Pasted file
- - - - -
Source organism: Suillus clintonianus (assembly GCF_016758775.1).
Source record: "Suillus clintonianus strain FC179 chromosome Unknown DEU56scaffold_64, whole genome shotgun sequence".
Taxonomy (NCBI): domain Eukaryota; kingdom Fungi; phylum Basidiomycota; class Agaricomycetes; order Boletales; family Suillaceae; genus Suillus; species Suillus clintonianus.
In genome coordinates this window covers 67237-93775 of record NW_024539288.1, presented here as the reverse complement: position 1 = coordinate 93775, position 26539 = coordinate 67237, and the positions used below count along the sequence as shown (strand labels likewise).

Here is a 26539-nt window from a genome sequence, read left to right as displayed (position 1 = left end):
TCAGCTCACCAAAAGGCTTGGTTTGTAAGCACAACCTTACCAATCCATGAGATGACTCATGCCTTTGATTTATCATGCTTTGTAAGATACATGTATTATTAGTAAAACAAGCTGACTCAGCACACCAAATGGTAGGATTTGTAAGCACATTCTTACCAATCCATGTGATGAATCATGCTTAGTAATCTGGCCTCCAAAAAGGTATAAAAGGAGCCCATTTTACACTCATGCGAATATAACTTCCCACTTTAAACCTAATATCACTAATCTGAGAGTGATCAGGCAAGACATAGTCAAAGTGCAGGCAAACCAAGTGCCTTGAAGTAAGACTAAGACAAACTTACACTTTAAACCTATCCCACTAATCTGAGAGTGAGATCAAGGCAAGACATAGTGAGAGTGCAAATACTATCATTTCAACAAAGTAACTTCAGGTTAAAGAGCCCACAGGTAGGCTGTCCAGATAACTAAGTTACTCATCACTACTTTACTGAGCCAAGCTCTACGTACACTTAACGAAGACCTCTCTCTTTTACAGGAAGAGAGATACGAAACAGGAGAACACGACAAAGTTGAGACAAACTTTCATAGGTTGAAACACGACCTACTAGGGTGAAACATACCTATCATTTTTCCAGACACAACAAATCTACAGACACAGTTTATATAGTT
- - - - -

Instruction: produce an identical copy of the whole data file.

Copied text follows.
Source organism: Suillus clintonianus (assembly GCF_016758775.1).
Source record: "Suillus clintonianus strain FC179 chromosome Unknown DEU56scaffold_64, whole genome shotgun sequence".
Taxonomy (NCBI): domain Eukaryota; kingdom Fungi; phylum Basidiomycota; class Agaricomycetes; order Boletales; family Suillaceae; genus Suillus; species Suillus clintonianus.
In genome coordinates this window covers 67237-93775 of record NW_024539288.1, presented here as the reverse complement: position 1 = coordinate 93775, position 26539 = coordinate 67237, and the positions used below count along the sequence as shown (strand labels likewise).

Here is a 26539-nt window from a genome sequence, read left to right as displayed (position 1 = left end):
TCAGCTCACCAAAAGGCTTGGTTTGTAAGCACAACCTTACCAATCCATGAGATGACTCATGCCTTTGATTTATCATGCTTTGTAAGATACATGTATTATTAGTAAAACAAGCTGACTCAGCACACCAAATGGTAGGATTTGTAAGCACATTCTTACCAATCCATGTGATGAATCATGCTTAGTAATCTGGCCTCCAAAAAGGTATAAAAGGAGCCCATTTTACACTCATGCGAATATAACTTCCCACTTTAAACCTAATATCACTAATCTGAGAGTGATCAGGCAAGACATAGTCAAAGTGCAGGCAAACCAAGTGCCTTGAAGTAAGACTAAGACAAACTTACACTTTAAACCTATCCCACTAATCTGAGAGTGAGATCAAGGCAAGACATAGTGAGAGTGCAAATACTATCATTTCAACAAAGTAACTTCAGGTTAAAGAGCCCACAGGTAGGCTGTCCAGATAACTAAGTTACTCATCACTACTTTACTGAGCCAAGCTCTACGTACACTTAACGAAGACCTCTCTCTTTTACAGGAAGAGAGATACGAAACAGGAGAACACGACAAAGTTGAGACAAACTTTCATAGGTTGAAACACGACCTACTAGGGTGAAACATACCTATCATTTTTCCAGACACAACAAATCTACAGACACAGTTTATATAGTT